Corot to Monet – National Gallery, 18 September 2009

The recent Corot to Monet exhibition at the National Gallery wasn’t very exciting, sadly.

Corot to Monet poster

There was a bit about how the Barbizon school was responsible for moving art towards realism. Suddenly, painters were making nature the subject of their paintings.

Jean-Francois Millet extended the idea from landscape to figures. His paintings were reflecting real life: peasant figures and scenes of peasant life, for example.

The previous trend was for painters to incorporate a sense of poetry into their works. They used their imagination and memory to work on pieces, sketching outdoors and working on the paintings back in their studios. What we have as a result are poetic paintings with few realistic details.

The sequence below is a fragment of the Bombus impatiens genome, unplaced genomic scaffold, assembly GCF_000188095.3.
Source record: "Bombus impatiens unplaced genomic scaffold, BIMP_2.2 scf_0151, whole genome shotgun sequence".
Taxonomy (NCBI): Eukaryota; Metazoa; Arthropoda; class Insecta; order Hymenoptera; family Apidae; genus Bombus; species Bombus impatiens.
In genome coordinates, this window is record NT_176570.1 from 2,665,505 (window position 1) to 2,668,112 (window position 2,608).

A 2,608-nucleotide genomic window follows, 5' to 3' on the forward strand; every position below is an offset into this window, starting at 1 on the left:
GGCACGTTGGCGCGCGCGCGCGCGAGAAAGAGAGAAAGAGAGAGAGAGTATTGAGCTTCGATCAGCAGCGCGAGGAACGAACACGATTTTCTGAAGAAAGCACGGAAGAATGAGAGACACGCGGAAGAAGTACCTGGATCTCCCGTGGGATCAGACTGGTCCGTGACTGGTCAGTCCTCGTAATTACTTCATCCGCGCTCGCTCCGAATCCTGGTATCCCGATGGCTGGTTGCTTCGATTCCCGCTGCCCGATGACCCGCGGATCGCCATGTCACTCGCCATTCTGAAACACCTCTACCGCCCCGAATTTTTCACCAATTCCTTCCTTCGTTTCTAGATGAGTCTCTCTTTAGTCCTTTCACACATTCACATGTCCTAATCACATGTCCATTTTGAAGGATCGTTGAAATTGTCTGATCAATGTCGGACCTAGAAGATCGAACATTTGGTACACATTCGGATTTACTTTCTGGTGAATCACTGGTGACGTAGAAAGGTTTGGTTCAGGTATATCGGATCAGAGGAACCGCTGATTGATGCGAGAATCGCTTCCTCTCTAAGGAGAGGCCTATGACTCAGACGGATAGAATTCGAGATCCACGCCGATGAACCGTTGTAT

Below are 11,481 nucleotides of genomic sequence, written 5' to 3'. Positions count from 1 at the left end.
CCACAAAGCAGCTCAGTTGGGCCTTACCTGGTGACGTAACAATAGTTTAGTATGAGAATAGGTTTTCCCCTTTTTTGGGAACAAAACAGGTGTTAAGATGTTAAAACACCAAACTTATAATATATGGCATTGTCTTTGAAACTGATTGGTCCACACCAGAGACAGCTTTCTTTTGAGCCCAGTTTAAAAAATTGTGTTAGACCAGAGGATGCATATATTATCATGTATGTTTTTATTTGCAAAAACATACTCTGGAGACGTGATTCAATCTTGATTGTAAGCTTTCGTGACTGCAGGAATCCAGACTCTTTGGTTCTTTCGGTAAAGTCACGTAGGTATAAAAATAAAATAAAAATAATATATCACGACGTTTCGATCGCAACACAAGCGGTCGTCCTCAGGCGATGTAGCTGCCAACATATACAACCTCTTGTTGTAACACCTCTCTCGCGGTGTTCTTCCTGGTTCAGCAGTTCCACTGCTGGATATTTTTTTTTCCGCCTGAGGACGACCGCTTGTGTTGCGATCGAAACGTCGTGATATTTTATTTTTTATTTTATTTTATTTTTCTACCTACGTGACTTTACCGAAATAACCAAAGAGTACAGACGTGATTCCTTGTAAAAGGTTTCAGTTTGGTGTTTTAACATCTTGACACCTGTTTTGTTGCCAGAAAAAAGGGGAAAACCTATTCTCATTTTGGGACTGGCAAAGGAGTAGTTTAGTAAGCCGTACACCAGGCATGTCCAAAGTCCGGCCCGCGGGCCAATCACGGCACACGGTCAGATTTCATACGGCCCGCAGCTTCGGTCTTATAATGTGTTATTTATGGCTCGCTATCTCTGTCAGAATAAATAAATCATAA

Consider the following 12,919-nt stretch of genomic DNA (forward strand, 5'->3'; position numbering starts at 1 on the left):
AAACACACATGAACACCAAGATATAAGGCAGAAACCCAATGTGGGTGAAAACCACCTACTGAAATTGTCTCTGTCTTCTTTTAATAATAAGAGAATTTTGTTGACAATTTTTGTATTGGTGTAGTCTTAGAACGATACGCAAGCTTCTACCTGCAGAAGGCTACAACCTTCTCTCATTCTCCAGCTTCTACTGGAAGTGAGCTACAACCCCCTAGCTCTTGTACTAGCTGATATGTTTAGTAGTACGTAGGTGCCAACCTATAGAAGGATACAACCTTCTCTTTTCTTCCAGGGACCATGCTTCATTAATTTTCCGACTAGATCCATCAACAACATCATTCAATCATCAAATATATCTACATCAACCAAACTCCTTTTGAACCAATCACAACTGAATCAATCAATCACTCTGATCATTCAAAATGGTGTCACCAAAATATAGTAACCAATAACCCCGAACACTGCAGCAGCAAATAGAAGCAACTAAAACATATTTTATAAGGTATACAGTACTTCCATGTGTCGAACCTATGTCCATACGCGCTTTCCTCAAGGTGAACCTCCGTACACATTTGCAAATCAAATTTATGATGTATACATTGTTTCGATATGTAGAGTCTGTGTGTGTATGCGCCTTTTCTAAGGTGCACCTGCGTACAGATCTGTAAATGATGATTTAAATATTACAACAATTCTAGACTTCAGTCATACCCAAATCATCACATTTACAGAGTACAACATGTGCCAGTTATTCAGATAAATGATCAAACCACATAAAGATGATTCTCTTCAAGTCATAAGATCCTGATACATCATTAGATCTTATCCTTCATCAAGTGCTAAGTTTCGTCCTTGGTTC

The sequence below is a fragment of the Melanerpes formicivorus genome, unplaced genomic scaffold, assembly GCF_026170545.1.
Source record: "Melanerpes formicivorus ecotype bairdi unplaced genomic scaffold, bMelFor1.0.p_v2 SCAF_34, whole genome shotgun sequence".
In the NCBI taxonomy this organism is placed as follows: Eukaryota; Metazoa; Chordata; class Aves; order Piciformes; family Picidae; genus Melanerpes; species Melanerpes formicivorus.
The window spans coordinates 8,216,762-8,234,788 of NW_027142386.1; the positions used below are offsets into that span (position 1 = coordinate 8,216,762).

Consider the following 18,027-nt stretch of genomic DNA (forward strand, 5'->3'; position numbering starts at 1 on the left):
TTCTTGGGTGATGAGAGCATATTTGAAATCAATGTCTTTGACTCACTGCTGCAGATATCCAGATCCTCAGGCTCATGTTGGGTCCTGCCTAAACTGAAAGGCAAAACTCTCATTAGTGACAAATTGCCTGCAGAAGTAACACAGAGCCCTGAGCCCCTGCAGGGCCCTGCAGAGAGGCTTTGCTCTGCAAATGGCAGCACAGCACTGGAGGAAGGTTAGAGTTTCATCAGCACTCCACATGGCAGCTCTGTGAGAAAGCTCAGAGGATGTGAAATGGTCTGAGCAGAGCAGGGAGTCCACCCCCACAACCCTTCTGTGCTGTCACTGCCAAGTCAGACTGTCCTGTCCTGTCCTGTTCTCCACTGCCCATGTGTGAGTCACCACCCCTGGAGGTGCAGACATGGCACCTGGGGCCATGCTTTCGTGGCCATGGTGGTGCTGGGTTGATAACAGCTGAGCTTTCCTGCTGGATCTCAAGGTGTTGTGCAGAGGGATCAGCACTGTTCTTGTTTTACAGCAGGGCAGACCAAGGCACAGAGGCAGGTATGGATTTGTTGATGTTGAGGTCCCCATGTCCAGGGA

‘Beauty in art is truth based on the impression we have received observing nature’ (Corot).

Boudin taught many Impressionists to paint outdoors and they famously took hold of the concept of painting in situ. ‘The Beach at Trouville‘ by Monet even has grains of sand and shells embedded in the paint surface.

And that’s about it. Many paintings and little substance. And a few paintings which failed to justify their presence in the exhibition. Still, it’s always nice to spend some time in an art gallery…

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